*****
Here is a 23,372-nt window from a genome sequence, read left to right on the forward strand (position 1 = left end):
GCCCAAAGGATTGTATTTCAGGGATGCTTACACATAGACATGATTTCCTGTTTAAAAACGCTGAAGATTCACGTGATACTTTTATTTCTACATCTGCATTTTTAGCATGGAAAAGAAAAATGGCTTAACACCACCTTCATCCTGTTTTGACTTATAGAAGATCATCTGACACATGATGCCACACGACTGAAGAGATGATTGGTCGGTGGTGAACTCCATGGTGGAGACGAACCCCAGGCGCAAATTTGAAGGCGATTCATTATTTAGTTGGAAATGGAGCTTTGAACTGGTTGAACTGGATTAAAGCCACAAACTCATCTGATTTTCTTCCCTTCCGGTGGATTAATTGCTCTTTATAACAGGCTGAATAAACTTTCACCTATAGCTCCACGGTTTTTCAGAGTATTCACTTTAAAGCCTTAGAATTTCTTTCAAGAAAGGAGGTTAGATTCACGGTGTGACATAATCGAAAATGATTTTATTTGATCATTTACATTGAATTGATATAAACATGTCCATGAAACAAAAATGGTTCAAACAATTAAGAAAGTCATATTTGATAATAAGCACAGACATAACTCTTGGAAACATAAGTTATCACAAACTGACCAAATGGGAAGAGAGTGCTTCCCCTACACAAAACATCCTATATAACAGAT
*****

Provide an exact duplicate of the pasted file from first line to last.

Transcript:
Here is a 23,372-nt window from a genome sequence, read left to right on the forward strand (position 1 = left end):
GCCCAAAGGATTGTATTTCAGGGATGCTTACACATAGACATGATTTCCTGTTTAAAAACGCTGAAGATTCACGTGATACTTTTATTTCTACATCTGCATTTTTAGCATGGAAAAGAAAAATGGCTTAACACCACCTTCATCCTGTTTTGACTTATAGAAGATCATCTGACACATGATGCCACACGACTGAAGAGATGATTGGTCGGTGGTGAACTCCATGGTGGAGACGAACCCCAGGCGCAAATTTGAAGGCGATTCATTATTTAGTTGGAAATGGAGCTTTGAACTGGTTGAACTGGATTAAAGCCACAAACTCATCTGATTTTCTTCCCTTCCGGTGGATTAATTGCTCTTTATAACAGGCTGAATAAACTTTCACCTATAGCTCCACGGTTTTTCAGAGTATTCACTTTAAAGCCTTAGAATTTCTTTCAAGAAAGGAGGTTAGATTCACGGTGTGACATAATCGAAAATGATTTTATTTGATCATTTACATTGAATTGATATAAACATGTCCATGAAACAAAAATGGTTCAAACAATTAAGAAAGTCATATTTGATAATAAGCACAGACATAACTCTTGGAAACATAAGTTATCACAAACTGACCAAATGGGAAGAGAGTGCTTCCCCTACACAAAACATCCTATATAACAGAT